Date of Publication


Document Type

Master's Thesis

Degree Name

Bachelor of Science in Chemical Engineering (Honors) - Ladderized

Subject Categories

Chemical Engineering


Gokongwei College of Engineering


Chemical Engineering

Thesis Advisor

Nathaniel P. Dugos
Angelo Earvin S. Choi
Meng-Wei Wan

Defense Panel Chair

Cynthia F. Madrazo

Defense Panel Member

Luis F. Razon
Susan A. Roces


With the impacts of using fossil fuel-derived oils, there is a pressing need to explore the use of alternative fuels in the industrial field. Pyrolysis oil from waste tires is explored as an alternative fuel, however, it contains high levels of sulfur compounds, rendering it unsuitable for direct use. In this study, mixing-assisted oxidative desulfurization was examined to achieve the maximum sulfur conversion in dibenzothiophene (DBT) and benzothiophene (BT) model fuels. Crude K2FeO4 or Fe(VI) from drinking water treatment sludge was successfully prepared and utilized in the oxidation process to convert sulfur compounds in model fuels. Optimization studies were performed considering Fe(VI) concentration, phase transfer agent (PTA) concentration, agitation speed, and mixing temperature. The optimized MAOD parameters for DBT were found to be 537 ppm Fe(VI), 114 mg PTA/50-mL model fuel, 8,157 rpm agitation speed, and 41.7 °C, resulting in a sulfur conversion of 99.7%. Meanwhile, for BT, the optimized parameters were 600 ppm Fe(VI), 101 mg PTA/50-mL model fuel, 10,800 rpm agitation speed, and 40.0 °C, yielding a sulfur conversion of 88.1%. The optimal parameters were applied to a pyrolysis oil sample with an initial sulfur concentration of 8,804 ppm and desulfurization was achieved at 53.2% using the DBT optimal parameters and at 54.7% under the BT optimal parameters. Kinetic analyses revealed that both systems fit a pseudo-first order model, with DBT having a higher rate constant than BT. Results confirm the effectiveness of MAOD in sulfur conversion using milder operating conditions compared to conventional desulfurization methods. Additionally, this research demonstrates the potential of MAOD in producing cleaner fuels through waste recovery for industrial applications.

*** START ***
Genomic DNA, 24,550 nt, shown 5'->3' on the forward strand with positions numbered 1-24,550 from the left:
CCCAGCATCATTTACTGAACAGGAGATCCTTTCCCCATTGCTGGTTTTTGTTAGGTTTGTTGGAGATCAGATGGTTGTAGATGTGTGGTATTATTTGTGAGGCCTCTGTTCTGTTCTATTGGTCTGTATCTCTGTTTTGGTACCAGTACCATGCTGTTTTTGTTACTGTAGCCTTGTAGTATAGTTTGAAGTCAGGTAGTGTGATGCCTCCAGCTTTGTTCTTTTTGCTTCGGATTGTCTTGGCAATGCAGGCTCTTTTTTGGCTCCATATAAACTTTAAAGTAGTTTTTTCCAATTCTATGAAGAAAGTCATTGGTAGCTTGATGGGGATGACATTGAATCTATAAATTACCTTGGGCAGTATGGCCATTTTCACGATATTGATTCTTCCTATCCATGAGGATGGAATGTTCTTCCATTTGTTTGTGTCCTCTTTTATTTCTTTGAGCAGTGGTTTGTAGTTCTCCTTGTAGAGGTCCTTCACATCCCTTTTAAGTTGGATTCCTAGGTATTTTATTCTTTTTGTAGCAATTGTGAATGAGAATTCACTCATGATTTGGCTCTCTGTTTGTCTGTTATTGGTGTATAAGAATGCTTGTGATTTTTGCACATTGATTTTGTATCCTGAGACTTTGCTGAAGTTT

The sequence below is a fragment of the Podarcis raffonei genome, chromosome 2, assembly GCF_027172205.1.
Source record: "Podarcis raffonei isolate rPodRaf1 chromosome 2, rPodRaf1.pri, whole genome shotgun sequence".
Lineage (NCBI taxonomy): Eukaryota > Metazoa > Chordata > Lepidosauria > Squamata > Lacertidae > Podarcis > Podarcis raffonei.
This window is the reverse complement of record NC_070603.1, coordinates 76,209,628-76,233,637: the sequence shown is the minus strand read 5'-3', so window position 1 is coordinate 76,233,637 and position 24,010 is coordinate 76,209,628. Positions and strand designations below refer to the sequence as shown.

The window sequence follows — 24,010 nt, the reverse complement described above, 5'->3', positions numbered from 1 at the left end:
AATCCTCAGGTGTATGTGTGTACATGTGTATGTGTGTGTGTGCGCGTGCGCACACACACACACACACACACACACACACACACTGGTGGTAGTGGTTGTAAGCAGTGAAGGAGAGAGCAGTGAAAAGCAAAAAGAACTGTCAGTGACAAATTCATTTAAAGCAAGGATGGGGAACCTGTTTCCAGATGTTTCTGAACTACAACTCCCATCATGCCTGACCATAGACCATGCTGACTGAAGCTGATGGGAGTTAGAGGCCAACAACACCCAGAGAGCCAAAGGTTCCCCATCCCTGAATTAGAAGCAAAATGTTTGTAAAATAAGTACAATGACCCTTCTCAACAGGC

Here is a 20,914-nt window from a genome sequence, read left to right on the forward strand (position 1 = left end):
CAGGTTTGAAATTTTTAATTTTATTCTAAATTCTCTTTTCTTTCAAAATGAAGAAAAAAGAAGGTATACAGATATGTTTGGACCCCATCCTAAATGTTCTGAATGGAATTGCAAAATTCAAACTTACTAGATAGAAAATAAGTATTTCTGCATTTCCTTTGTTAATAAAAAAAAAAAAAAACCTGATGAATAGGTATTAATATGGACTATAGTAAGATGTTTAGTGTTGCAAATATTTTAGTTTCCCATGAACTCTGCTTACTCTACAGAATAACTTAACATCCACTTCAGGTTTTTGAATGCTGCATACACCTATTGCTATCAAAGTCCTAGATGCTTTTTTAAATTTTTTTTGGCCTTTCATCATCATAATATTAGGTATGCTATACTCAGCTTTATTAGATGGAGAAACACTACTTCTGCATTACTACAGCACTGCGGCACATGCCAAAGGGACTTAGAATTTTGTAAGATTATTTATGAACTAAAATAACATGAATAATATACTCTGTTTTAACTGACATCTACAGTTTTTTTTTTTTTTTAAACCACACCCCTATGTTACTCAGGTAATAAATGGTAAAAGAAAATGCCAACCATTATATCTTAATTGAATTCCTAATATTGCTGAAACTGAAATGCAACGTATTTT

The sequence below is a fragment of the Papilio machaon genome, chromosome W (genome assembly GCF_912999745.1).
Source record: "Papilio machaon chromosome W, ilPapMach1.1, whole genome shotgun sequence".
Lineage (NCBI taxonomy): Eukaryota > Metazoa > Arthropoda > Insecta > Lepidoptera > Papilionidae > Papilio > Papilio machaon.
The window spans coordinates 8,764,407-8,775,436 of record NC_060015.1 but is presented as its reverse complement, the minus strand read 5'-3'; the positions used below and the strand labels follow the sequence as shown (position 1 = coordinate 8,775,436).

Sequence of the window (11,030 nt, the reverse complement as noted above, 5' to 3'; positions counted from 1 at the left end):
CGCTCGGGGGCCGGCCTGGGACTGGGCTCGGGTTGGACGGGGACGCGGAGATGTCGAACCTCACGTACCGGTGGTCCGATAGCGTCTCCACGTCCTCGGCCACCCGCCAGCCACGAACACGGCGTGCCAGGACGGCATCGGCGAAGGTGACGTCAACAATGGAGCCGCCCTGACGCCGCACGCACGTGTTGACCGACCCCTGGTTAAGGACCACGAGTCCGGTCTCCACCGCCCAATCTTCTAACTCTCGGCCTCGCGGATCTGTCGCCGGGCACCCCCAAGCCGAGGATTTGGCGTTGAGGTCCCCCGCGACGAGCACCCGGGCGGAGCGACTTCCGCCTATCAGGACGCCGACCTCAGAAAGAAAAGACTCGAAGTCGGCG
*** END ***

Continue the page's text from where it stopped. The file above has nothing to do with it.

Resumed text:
Abstract Format







Fossil fuels—Desulfurization; Pyrolysis; Ferrites (Magnetic materials)

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